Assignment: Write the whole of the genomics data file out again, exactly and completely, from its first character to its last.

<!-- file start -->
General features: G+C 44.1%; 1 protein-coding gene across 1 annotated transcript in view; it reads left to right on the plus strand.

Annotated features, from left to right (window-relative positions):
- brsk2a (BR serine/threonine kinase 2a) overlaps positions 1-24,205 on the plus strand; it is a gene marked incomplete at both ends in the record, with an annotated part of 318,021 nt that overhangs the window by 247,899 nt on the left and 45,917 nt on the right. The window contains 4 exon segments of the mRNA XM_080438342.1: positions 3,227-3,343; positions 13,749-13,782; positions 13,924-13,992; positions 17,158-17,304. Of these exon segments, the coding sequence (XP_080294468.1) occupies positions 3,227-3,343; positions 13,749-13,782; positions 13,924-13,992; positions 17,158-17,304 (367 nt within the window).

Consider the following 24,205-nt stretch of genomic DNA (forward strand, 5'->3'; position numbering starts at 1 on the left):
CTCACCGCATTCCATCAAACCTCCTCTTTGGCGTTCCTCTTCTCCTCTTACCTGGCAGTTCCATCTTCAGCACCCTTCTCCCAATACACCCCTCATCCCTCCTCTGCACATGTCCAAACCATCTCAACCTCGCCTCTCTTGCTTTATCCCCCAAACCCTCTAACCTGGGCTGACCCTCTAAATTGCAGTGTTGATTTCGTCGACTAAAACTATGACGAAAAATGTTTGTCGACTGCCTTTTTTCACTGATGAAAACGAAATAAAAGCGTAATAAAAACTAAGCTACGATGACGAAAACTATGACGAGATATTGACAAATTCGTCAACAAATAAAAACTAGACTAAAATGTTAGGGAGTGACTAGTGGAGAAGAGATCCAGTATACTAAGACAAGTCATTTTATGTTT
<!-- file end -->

General features: G+C 44.1%; 1 protein-coding gene across 1 annotated transcript in view; it reads left to right on the plus strand.

Annotated features, from left to right (window-relative positions):
- brsk2a (BR serine/threonine kinase 2a) overlaps positions 1-24,205 on the plus strand; it is a gene marked incomplete at both ends in the record, with an annotated part of 318,021 nt that overhangs the window by 247,899 nt on the left and 45,917 nt on the right. The window contains 4 exon segments of the mRNA XM_080438342.1: positions 3,227-3,343; positions 13,749-13,782; positions 13,924-13,992; positions 17,158-17,304. Of these exon segments, the coding sequence (XP_080294468.1) occupies positions 3,227-3,343; positions 13,749-13,782; positions 13,924-13,992; positions 17,158-17,304 (367 nt within the window).

Consider the following 24,205-nt stretch of genomic DNA (forward strand, 5'->3'; position numbering starts at 1 on the left):
CTCACCGCATTCCATCAAACCTCCTCTTTGGCGTTCCTCTTCTCCTCTTACCTGGCAGTTCCATCTTCAGCACCCTTCTCCCAATACACCCCTCATCCCTCCTCTGCACATGTCCAAACCATCTCAACCTCGCCTCTCTTGCTTTATCCCCCAAACCCTCTAACCTGGGCTGACCCTCTAAATTGCAGTGTTGATTTCGTCGACTAAAACTATGACGAAAAATGTTTGTCGACTGCCTTTTTTCACTGATGAAAACGAAATAAAAGCGTAATAAAAACTAAGCTACGATGACGAAAACTATGACGAGATATTGACAAATTCGTCAACAAATAAAAACTAGACTAAAATGTTAGGGAGTGACTAGTGGAGAAGAGATCCAGTATACTAAGACAAGTCATTTTATGTTT